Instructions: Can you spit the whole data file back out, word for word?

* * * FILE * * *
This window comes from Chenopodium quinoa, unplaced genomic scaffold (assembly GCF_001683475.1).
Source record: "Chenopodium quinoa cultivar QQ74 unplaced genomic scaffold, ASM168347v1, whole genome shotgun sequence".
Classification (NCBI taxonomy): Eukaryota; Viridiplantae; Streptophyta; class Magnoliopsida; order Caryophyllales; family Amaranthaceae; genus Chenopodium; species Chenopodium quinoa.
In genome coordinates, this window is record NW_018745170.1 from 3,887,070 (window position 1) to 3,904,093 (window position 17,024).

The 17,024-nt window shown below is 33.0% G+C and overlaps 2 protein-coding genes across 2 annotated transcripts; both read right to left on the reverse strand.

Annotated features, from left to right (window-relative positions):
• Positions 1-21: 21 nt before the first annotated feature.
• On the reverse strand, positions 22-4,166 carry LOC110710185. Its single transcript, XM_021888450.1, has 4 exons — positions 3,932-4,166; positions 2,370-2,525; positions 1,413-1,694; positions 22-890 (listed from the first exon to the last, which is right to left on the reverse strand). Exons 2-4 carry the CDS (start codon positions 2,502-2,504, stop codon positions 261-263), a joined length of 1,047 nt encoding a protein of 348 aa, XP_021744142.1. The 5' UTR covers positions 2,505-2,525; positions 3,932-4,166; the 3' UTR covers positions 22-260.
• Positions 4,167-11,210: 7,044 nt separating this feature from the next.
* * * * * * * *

This window comes from Chenopodium quinoa, unplaced genomic scaffold (assembly GCF_001683475.1).
Source record: "Chenopodium quinoa cultivar QQ74 unplaced genomic scaffold, ASM168347v1, whole genome shotgun sequence".
Classification (NCBI taxonomy): Eukaryota; Viridiplantae; Streptophyta; class Magnoliopsida; order Caryophyllales; family Amaranthaceae; genus Chenopodium; species Chenopodium quinoa.
In genome coordinates, this window is record NW_018745170.1 from 3,887,070 (window position 1) to 3,904,093 (window position 17,024).

The 17,024-nt window shown below is 33.0% G+C and overlaps 2 protein-coding genes across 2 annotated transcripts; both read right to left on the reverse strand.

Annotated features, from left to right (window-relative positions):
• Positions 1-21: 21 nt before the first annotated feature.
• On the reverse strand, positions 22-4,166 carry LOC110710185. Its single transcript, XM_021888450.1, has 4 exons — positions 3,932-4,166; positions 2,370-2,525; positions 1,413-1,694; positions 22-890 (listed from the first exon to the last, which is right to left on the reverse strand). Exons 2-4 carry the CDS (start codon positions 2,502-2,504, stop codon positions 261-263), a joined length of 1,047 nt encoding a protein of 348 aa, XP_021744142.1. The 5' UTR covers positions 2,505-2,525; positions 3,932-4,166; the 3' UTR covers positions 22-260.
• Positions 4,167-11,210: 7,044 nt separating this feature from the next.